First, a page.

Will the Minister outline his and his Department’s assessment of the independent review of economic policy from the perspective of the further education sector, particularly on the question of innovation in firms and the delivery of skills to encourage inward investment?
The Member has devoted much time and energy to this subject, and he will be aware that we are moving into a time in which, because of European changes, grants for economic development will be unavailable to government. Northern Ireland’s main selling points, as was pointed out by the recently appointed economic envoy, Declan Kelly, are the skills of its workforce. That will be our major incentive as we try to attract industry and businesses into Northern Ireland.
The further education sector is ideally placed, and we have invested heavily in it. On completion of the current investment programme, we will have one of the most up-to-date and sophisticated estates in any part of these islands. The colleges fully recognise the importance of training people for business and giving them the required skills. We have been working with the economic envoy to ensure that any specifications that are requested by incoming investors or people who want to collaborate or enter into partnerships are met. We will endeavour to ensure that such people are provided. If they are not, we can tailor bespoke training for individual companies, and the colleges are prepared to do that. The opportunity is there, and the colleges have the initiative and expertise to deliver it through their lecturers and other dedicated people. The further education sector is a wonderful asset.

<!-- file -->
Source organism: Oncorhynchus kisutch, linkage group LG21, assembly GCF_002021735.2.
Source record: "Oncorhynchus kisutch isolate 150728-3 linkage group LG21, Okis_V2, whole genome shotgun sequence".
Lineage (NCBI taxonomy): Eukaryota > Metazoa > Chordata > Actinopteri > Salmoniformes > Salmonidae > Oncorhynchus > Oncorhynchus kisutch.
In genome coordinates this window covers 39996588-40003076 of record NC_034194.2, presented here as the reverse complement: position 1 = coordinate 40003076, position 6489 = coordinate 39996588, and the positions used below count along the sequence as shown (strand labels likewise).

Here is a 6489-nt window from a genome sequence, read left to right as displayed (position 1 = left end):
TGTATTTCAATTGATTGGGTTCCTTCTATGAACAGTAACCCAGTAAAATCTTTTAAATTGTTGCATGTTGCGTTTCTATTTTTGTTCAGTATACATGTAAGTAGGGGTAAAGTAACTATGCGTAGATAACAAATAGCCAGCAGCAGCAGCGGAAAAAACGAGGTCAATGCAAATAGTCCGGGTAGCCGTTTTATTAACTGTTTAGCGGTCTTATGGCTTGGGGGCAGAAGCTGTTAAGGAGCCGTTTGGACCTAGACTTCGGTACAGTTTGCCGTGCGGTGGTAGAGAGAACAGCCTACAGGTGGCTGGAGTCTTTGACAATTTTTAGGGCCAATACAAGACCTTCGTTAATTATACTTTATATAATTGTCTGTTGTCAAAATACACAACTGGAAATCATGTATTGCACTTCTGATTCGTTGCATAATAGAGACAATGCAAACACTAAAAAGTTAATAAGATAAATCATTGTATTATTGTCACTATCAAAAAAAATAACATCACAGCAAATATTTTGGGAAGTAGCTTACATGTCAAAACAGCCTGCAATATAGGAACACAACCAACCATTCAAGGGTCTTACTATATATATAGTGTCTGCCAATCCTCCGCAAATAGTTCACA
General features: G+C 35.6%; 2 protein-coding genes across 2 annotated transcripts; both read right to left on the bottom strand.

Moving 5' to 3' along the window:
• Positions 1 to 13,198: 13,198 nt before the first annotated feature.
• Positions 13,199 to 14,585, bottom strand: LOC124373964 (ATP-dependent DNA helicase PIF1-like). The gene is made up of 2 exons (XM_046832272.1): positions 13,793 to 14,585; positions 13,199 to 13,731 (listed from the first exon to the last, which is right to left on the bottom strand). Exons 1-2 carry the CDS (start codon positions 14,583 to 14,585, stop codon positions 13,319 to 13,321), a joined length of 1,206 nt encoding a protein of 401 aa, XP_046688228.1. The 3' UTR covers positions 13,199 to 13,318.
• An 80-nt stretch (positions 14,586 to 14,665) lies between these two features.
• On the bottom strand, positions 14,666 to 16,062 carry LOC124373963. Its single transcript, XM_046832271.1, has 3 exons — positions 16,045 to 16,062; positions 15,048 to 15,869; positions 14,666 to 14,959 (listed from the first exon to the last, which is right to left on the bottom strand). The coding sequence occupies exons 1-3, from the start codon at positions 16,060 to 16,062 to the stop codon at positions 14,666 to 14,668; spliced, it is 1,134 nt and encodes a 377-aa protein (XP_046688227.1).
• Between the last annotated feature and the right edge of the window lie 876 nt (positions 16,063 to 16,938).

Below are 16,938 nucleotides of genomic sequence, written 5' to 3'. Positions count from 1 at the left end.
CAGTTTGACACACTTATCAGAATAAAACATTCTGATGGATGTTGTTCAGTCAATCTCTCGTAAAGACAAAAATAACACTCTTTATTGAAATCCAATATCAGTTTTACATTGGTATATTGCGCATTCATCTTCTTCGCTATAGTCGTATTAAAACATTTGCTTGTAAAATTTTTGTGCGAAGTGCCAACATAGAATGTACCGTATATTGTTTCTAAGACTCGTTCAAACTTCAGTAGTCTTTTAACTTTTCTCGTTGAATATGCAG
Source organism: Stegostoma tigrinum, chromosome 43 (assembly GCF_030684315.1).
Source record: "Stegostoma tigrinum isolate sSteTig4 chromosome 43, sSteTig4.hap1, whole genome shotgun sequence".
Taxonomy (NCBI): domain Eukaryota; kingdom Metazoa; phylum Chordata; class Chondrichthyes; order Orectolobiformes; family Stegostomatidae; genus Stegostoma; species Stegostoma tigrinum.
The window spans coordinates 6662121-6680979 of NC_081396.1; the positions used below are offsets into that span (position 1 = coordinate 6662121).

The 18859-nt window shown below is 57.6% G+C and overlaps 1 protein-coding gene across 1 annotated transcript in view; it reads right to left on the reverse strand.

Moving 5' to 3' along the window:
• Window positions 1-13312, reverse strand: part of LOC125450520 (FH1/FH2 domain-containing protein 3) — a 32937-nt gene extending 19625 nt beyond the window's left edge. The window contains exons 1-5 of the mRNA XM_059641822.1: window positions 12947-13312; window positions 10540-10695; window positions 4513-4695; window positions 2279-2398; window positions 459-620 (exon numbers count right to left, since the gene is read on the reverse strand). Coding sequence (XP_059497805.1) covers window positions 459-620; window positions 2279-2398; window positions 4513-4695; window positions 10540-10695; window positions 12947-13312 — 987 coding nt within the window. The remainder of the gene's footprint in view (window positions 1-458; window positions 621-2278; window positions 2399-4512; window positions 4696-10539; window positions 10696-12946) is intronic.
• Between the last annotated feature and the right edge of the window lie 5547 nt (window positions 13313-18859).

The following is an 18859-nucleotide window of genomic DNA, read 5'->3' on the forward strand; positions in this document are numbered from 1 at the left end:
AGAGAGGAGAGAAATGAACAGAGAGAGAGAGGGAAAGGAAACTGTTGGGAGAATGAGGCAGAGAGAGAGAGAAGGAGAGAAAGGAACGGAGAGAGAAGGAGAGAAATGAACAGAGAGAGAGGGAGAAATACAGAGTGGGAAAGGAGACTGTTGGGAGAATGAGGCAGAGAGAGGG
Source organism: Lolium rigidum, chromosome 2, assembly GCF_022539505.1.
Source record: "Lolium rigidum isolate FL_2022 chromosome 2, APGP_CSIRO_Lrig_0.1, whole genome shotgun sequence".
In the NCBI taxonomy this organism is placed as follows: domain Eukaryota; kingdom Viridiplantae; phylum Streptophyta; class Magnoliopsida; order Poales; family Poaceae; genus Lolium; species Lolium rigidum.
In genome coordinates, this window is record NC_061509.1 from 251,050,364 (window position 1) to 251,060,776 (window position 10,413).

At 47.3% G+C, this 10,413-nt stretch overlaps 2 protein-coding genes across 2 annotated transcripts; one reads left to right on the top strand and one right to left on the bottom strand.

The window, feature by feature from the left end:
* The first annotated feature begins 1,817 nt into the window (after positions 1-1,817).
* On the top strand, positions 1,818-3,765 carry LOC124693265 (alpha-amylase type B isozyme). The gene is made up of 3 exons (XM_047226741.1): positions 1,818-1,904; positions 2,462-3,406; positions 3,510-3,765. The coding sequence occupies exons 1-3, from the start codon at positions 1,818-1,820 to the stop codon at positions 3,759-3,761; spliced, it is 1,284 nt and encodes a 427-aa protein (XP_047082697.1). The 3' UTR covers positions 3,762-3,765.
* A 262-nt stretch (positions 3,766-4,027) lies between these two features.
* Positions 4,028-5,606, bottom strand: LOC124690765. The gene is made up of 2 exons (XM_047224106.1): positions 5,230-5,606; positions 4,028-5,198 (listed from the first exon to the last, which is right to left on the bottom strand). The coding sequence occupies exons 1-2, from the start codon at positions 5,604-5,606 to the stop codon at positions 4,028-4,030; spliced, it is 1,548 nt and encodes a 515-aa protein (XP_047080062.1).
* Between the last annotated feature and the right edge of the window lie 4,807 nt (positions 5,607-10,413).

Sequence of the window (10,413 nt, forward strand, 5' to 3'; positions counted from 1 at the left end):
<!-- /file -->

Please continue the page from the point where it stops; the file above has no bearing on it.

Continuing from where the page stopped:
With respect to higher education, the STEM review concluded that the number of students participating in such courses has dropped over the years. However, the Department now believes that through a combination of different initiatives that trend is beginning to change. We now have the STEM review report, and we also have the recent MATRIX report. I believe that all the strategies are now in place. Furthermore, both Queen’s University and the University of Ulster received awards last week. Queen’s University was awarded an enterprise award, and both universities also received excellent ratings in last year’s RAE exercise.
With respect to the further education sector, the Department is continually in contact with that sector and is continually pushing courses with a professional and technical element.
As I said in response to Dr McDonnell’s supplementary question, the attitudes in our further and higher education sectors today are very different to the attitudes of a few years ago. Indeed, I think that Dr McDonnell would agree that there has been a huge change in the past decade. The days of the ivory tower are gone. There is now a concentration on all levels, from degree level to the technicians who make business work. It is not all about research, however important that may be. Mr McCrea can be confident that the Department has in place the necessary policies and the necessary people to deliver them in our further and higher education sectors.